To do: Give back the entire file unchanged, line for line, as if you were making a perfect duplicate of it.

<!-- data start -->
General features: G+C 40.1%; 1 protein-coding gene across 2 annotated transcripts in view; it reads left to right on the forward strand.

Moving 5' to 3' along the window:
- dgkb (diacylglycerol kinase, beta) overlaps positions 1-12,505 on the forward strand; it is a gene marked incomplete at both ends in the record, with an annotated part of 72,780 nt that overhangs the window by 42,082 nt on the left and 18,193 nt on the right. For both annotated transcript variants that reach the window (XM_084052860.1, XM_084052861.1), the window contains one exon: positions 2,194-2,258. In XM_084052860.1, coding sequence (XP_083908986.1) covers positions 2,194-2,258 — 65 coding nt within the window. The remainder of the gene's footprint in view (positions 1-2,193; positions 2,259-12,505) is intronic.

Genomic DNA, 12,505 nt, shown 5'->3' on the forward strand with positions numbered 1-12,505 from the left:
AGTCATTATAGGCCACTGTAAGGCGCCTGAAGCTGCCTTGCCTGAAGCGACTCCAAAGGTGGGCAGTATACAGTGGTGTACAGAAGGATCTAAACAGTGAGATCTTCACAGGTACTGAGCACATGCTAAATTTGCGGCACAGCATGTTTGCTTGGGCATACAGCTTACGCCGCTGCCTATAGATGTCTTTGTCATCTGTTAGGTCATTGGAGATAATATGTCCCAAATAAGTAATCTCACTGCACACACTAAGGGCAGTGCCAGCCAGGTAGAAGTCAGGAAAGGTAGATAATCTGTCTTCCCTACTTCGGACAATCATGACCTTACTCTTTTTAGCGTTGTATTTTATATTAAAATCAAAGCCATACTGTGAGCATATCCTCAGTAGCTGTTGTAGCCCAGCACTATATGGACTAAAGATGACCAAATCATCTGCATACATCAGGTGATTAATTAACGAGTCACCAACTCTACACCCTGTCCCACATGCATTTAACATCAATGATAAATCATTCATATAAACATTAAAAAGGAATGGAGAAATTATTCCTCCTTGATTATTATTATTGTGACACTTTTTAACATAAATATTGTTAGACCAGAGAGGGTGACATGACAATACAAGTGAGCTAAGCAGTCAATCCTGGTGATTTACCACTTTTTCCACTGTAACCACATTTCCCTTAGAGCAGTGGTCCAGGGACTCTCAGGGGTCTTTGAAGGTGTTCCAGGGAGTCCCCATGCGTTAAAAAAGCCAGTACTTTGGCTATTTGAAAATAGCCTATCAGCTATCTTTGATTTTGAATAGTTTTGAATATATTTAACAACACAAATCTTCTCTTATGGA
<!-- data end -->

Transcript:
General features: G+C 40.1%; 1 protein-coding gene across 2 annotated transcripts in view; it reads left to right on the forward strand.

Moving 5' to 3' along the window:
- dgkb (diacylglycerol kinase, beta) overlaps positions 1-12,505 on the forward strand; it is a gene marked incomplete at both ends in the record, with an annotated part of 72,780 nt that overhangs the window by 42,082 nt on the left and 18,193 nt on the right. For both annotated transcript variants that reach the window (XM_084052860.1, XM_084052861.1), the window contains one exon: positions 2,194-2,258. In XM_084052860.1, coding sequence (XP_083908986.1) covers positions 2,194-2,258 — 65 coding nt within the window. The remainder of the gene's footprint in view (positions 1-2,193; positions 2,259-12,505) is intronic.

Genomic DNA, 12,505 nt, shown 5'->3' on the forward strand with positions numbered 1-12,505 from the left:
AGTCATTATAGGCCACTGTAAGGCGCCTGAAGCTGCCTTGCCTGAAGCGACTCCAAAGGTGGGCAGTATACAGTGGTGTACAGAAGGATCTAAACAGTGAGATCTTCACAGGTACTGAGCACATGCTAAATTTGCGGCACAGCATGTTTGCTTGGGCATACAGCTTACGCCGCTGCCTATAGATGTCTTTGTCATCTGTTAGGTCATTGGAGATAATATGTCCCAAATAAGTAATCTCACTGCACACACTAAGGGCAGTGCCAGCCAGGTAGAAGTCAGGAAAGGTAGATAATCTGTCTTCCCTACTTCGGACAATCATGACCTTACTCTTTTTAGCGTTGTATTTTATATTAAAATCAAAGCCATACTGTGAGCATATCCTCAGTAGCTGTTGTAGCCCAGCACTATATGGACTAAAGATGACCAAATCATCTGCATACATCAGGTGATTAATTAACGAGTCACCAACTCTACACCCTGTCCCACATGCATTTAACATCAATGATAAATCATTCATATAAACATTAAAAAGGAATGGAGAAATTATTCCTCCTTGATTATTATTATTGTGACACTTTTTAACATAAATATTGTTAGACCAGAGAGGGTGACATGACAATACAAGTGAGCTAAGCAGTCAATCCTGGTGATTTACCACTTTTTCCACTGTAACCACATTTCCCTTAGAGCAGTGGTCCAGGGACTCTCAGGGGTCTTTGAAGGTGTTCCAGGGAGTCCCCATGCGTTAAAAAAGCCAGTACTTTGGCTATTTGAAAATAGCCTATCAGCTATCTTTGATTTTGAATAGTTTTGAATATATTTAACAACACAAATCTTCTCTTATGGA